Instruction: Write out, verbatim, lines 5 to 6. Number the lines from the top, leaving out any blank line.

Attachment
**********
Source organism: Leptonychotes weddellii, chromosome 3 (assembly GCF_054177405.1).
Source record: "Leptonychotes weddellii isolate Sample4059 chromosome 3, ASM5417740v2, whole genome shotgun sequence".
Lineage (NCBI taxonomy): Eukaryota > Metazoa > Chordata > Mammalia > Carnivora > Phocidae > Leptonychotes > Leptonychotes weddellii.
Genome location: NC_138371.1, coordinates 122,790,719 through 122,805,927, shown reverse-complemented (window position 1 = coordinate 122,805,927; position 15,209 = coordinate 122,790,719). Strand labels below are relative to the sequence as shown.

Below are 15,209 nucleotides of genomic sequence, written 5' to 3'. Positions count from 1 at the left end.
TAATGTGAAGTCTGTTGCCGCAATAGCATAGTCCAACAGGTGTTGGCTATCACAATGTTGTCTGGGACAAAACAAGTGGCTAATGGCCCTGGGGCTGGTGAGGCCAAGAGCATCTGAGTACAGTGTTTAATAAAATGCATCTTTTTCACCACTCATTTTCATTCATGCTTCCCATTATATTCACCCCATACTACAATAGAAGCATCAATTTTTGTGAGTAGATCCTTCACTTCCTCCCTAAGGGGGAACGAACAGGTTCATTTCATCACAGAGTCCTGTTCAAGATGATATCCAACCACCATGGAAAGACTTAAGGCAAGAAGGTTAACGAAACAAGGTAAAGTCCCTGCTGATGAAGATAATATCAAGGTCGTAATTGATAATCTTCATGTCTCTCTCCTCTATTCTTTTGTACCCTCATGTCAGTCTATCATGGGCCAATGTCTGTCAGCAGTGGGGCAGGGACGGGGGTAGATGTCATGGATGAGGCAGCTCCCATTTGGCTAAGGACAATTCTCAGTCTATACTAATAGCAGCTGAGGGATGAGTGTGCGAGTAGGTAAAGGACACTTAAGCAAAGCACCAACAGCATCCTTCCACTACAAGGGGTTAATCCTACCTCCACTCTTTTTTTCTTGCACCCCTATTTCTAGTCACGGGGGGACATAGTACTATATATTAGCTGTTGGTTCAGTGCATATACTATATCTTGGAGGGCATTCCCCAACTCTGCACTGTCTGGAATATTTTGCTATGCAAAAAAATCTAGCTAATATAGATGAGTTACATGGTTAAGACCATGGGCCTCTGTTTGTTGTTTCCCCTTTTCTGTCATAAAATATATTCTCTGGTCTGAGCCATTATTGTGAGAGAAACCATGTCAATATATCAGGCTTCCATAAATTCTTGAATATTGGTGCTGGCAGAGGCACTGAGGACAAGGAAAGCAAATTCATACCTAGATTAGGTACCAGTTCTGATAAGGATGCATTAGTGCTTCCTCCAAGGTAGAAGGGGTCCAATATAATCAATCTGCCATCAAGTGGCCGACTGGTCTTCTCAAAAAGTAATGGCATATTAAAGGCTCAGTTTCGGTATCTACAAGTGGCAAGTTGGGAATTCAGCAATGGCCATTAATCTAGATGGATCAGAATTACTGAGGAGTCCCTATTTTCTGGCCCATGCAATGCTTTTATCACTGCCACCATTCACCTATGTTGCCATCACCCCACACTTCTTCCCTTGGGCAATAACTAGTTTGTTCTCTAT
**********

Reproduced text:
Below are 15,209 nucleotides of genomic sequence, written 5' to 3'. Positions count from 1 at the left end.
TAATGTGAAGTCTGTTGCCGCAATAGCATAGTCCAACAGGTGTTGGCTATCACAATGTTGTCTGGGACAAAACAAGTGGCTAATGGCCCTGGGGCTGGTGAGGCCAAGAGCATCTGAGTACAGTGTTTAATAAAATGCATCTTTTTCACCACTCATTTTCATTCATGCTTCCCATTATATTCACCCCATACTACAATAGAAGCATCAATTTTTGTGAGTAGATCCTTCACTTCCTCCCTAAGGGGGAACGAACAGGTTCATTTCATCACAGAGTCCTGTTCAAGATGATATCCAACCACCATGGAAAGACTTAAGGCAAGAAGGTTAACGAAACAAGGTAAAGTCCCTGCTGATGAAGATAATATCAAGGTCGTAATTGATAATCTTCATGTCTCTCTCCTCTATTCTTTTGTACCCTCATGTCAGTCTATCATGGGCCAATGTCTGTCAGCAGTGGGGCAGGGACGGGGGTAGATGTCATGGATGAGGCAGCTCCCATTTGGCTAAGGACAATTCTCAGTCTATACTAATAGCAGCTGAGGGATGAGTGTGCGAGTAGGTAAAGGACACTTAAGCAAAGCACCAACAGCATCCTTCCACTACAAGGGGTTAATCCTACCTCCACTCTTTTTTTCTTGCACCCCTATTTCTAGTCACGGGGGGACATAGTACTATATATTAGCTGTTGGTTCAGTGCATATACTATATCTTGGAGGGCATTCCCCAACTCTGCACTGTCTGGAATATTTTGCTATGCAAAAAAATCTAGCTAATATAGATGAGTTACATGGTTAAGACCATGGGCCTCTGTTTGTTGTTTCCCCTTTTCTGTCATAAAATATATTCTCTGGTCTGAGCCATTATTGTGAGAGAAACCATGTCAATATATCAGGCTTCCATAAATTCTTGAATATTGGTGCTGGCAGAGGCACTGAGGACAAGGAAAGCAAATTCATACCTAGATTAGGTACCAGTTCTGATAAGGATGCATTAGTGCTTCCTCCAAGGTAGAAGGGGTCCAATATAATCAATCTGCCATCAAGTGGCCGACTGGTCTTCTCAAAAAGTAATGGCATATTAAAGGCTCAGTTTCGGTATCTACAAGTGGCAAGTTGGGAATTCAGCAATGGCCATTAATCTAGATGGATCAGAATTACTGAGGAGTCCCTATTTTCTGGCCCATGCAATGCTTTTATCACTGCCACCATTCACCTATGTTGCCATCACCCCACACTTCTTCCCTTGGGCAATAACTAGTTTGTTCTCTAT